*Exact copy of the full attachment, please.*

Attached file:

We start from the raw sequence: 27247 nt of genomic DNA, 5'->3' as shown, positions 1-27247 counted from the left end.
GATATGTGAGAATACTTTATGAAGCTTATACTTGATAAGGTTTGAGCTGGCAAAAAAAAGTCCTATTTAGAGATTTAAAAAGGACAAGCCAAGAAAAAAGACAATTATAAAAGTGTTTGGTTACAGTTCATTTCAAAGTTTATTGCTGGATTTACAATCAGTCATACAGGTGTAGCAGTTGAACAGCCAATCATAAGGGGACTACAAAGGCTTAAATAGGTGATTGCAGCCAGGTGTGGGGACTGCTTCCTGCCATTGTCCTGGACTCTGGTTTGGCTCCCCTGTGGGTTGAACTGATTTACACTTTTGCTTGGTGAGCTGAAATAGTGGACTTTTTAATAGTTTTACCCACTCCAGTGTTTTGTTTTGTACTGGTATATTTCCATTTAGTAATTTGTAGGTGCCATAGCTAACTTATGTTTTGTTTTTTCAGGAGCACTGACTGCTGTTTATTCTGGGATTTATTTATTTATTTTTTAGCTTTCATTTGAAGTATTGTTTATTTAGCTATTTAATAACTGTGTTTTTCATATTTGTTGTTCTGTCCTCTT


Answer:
We start from the raw sequence: 27247 nt of genomic DNA, 5'->3' as shown, positions 1-27247 counted from the left end.
GATATGTGAGAATACTTTATGAAGCTTATACTTGATAAGGTTTGAGCTGGCAAAAAAAAGTCCTATTTAGAGATTTAAAAAGGACAAGCCAAGAAAAAAGACAATTATAAAAGTGTTTGGTTACAGTTCATTTCAAAGTTTATTGCTGGATTTACAATCAGTCATACAGGTGTAGCAGTTGAACAGCCAATCATAAGGGGACTACAAAGGCTTAAATAGGTGATTGCAGCCAGGTGTGGGGACTGCTTCCTGCCATTGTCCTGGACTCTGGTTTGGCTCCCCTGTGGGTTGAACTGATTTACACTTTTGCTTGGTGAGCTGAAATAGTGGACTTTTTAATAGTTTTACCCACTCCAGTGTTTTGTTTTGTACTGGTATATTTCCATTTAGTAATTTGTAGGTGCCATAGCTAACTTATGTTTTGTTTTTTCAGGAGCACTGACTGCTGTTTATTCTGGGATTTATTTATTTATTTTTTAGCTTTCATTTGAAGTATTGTTTATTTAGCTATTTAATAACTGTGTTTTTCATATTTGTTGTTCTGTCCTCTT